Mapping words to color

Researchers led by postdoc Colin Twomey and professor Joshua Plotkin developed an algorithm that can infer the communicative needs different linguistic communities place on colors.

Katherine Unger Baillie

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In the News

The New York Times

Managing ADHD is hard. These coaches want to help

Lisa Joy Tutttle of the Perelman School of Medicine spoke about Penn’s Adult A.D.H.D. Treatment and Research Program, which provides clients with coaching and other support. “We’re really trying to help people develop their own insights and solutions,” she said.


Philadelphia Inquirer

Guided mastery: The scaffolding you need to grow stronger

Angela Duckworth of the School of Arts & Sciences wrote about the importance of imbuing young people with a sense of personal agency. “Don’t tell anyone they have complete control of their destiny. That’s not true,” she said. “And yet each of us, no matter our circumstances, has some control, particularly over our own thoughts and actions.”


The New York Times

Trump true believers have their reasons

Clifford Workman, a postdoctoral fellow in the Perelman School of Medicine, co-authored research about the neuroscience of morality. “People are motivated by shared social values that, when held with moral conviction, can serve as compelling mandates capable of facilitating support for ideological violence,” Workman and colleagues wrote.


The New York Times

At the Ryder Cup, would 12 divided by 3 equal victory for the U.S.?

Charline Russo of the College of Liberal & Professional Studies weighed in on a new pod system that divides professional golf teams into subgroups based on compatibility. She compared the arrangement to World War II troops, the most effective of which were assembled from the same town. “It wasn’t just because they grew up together, there was also that accountability factor,” Russo said. “You didn’t want to go home and admit that you screwed up.”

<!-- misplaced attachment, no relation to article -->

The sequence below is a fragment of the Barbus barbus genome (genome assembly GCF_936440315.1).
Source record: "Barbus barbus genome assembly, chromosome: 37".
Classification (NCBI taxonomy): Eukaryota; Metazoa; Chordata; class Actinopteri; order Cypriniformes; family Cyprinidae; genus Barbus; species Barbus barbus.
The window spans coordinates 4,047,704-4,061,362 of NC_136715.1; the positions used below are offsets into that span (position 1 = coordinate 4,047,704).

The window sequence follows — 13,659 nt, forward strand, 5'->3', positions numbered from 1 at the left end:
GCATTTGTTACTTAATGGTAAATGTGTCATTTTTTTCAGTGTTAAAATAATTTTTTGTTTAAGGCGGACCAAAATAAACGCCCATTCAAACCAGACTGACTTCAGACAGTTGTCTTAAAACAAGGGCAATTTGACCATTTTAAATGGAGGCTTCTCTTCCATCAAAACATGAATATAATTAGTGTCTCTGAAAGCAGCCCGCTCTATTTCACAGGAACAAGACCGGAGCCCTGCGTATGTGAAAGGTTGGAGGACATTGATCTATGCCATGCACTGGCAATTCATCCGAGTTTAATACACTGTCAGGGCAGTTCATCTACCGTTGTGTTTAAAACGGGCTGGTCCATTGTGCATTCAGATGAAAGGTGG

The Washington Post

Why having too much free time can be as bad for you as having too little

Research led by Marissa Sharif of the Wharton School found that, when it comes to leisure time, there’s a point of diminishing return. “A moderate amount of discretionary time leads people to be better off or happier compared to having a large amount of free time,” she said. “And that’s because with a large amount of free time, people feel this lacking sense of productivity and purpose.”


WHYY (Philadelphia)

How to cope with the anxiety Ida left behind with all that damage

Lily Brown of the Perelman School of Medicine spoke about how people can cope with catastrophic events like storms and floods. “I think an important first step is to give yourself space to feel what you need to feel. Because often, in the aftermath of a tragedy, we put our heads down and sort of, you know, grit our teeth, and do whatever we can to survive. And that’s appropriate in the immediate aftermath of a stressor or a trauma like this,” she said.